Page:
Tuesday, November 25, 2014

Who is greatest?

And there arose a reasoning among them, which of them was the greatest. (Luke 9:46 ASV)

The disciples had been busy. Most of them had been left behind to manage the ministry while Jesus took a break for prayer, accompanied by Peter, James, and John. Things had not gone well, and an upset father confronted Jesus upon His return with the news of their failure. His son had a demon causing convulsions and they had not been able to remove it. Jesus intervened, removed the demon, and healed the child. 

Afterwards, He spoke to the disciples about the importance of remembering the things He had taught them. He would be arrested and they would need to carry on. They didn't understand and they didn't ask questions. No one wanted to know what He meant, nor what was to come. 

Some time after this exchange, a disagreement broke out among the disciples. They were discussing which of them was greatest. When you think about it, this was a crazy argument. Who was greatest? Jesus was. There should have been no argument about that. The question then became which of them was second greatest. 

There were two groups. The larger group had just failed miserably in the area of healing and miracles. The second group, made up of Peter, James, and John had just slept through the transfiguration, waking only as Moses and Elijah, Jesus' heavenly visitors, were departing. It is pretty clear that neither group had much cause for celebration. If they had seen themselves as they were, with all their flaws and failures, I'm not sure they would have found much about which to argue. Who was greatest? None of them.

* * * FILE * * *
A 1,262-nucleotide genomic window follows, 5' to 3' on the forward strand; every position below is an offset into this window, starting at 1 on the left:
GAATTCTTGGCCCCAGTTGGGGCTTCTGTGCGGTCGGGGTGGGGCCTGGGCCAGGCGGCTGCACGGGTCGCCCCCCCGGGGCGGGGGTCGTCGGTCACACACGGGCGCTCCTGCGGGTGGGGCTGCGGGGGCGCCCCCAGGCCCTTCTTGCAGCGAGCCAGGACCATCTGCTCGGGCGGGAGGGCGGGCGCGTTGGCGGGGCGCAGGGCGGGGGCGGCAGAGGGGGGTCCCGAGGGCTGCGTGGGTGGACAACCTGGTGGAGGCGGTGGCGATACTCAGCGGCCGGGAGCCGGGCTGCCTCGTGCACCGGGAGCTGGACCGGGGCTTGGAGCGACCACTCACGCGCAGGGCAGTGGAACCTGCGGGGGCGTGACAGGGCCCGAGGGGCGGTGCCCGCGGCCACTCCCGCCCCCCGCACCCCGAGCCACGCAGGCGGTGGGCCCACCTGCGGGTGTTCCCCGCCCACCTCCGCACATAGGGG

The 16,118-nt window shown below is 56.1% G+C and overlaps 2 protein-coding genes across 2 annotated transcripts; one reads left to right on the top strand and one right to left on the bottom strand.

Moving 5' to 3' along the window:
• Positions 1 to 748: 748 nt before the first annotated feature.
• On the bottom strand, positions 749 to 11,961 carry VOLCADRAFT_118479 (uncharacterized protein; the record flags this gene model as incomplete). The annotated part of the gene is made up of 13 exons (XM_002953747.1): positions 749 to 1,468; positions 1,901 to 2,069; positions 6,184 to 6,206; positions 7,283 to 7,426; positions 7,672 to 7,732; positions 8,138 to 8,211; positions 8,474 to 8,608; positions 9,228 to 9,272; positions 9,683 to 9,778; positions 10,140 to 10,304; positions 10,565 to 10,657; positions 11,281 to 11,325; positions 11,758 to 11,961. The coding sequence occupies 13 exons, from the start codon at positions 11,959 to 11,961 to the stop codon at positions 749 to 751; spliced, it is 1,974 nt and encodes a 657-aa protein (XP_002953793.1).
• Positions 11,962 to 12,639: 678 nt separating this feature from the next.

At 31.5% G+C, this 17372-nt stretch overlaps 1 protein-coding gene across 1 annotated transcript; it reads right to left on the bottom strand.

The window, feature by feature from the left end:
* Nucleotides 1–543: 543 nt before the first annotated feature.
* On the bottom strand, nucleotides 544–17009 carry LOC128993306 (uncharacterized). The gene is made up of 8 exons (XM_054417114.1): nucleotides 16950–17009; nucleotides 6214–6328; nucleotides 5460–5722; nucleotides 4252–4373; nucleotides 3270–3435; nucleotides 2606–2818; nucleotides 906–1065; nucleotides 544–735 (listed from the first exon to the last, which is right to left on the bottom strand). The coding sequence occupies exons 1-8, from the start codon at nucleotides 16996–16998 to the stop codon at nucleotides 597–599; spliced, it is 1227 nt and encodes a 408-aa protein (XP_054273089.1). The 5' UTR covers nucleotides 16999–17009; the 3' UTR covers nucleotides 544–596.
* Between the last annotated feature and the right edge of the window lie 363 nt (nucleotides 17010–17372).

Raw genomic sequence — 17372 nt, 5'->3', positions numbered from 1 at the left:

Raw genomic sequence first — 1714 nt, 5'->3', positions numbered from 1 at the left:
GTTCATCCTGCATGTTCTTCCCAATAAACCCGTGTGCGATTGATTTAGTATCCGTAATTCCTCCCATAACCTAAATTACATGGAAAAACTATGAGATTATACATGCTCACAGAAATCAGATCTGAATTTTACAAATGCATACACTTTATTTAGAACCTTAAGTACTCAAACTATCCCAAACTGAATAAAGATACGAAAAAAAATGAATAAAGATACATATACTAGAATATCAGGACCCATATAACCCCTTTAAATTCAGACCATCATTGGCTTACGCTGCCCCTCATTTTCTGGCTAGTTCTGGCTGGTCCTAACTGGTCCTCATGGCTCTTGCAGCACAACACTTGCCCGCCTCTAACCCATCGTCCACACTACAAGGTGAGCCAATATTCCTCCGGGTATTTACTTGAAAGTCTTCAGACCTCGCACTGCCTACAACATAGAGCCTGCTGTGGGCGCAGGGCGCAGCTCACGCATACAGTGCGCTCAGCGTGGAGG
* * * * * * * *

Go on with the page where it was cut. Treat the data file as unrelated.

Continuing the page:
The disciples had a problem from which we all suffer, and it's called pride. They saw the good in themselves and the negative in the others. Their skewed opinions caused unnecessary friction in the group. A clear understanding of their own heart would have eliminated all cause for argument, but they saw what they wanted to see, much as we do. Those flawed disciples had much good in them, but they also needed to grow and mature. Years later, these same men would evangelize the world with the good news of Jesus, but they had a long way to go before that would happen. 

Most of us have that same pride problem. It may not manifest in the same way, but it's a common affliction. There's a common solution, too. When we see ourselves as we are in comparison to who Christ is, our self-importance begins to fade. We would do well to ask God to show us our own hearts. When we see our sin in comparison to the spotless Lamb of God, there is no doubt. Who is the greatest? Jesus. Only Jesus. 
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Link to last night's post: http://leannahollis.blogspot.com/2014/11/the-wonder-dogs-get-bath.html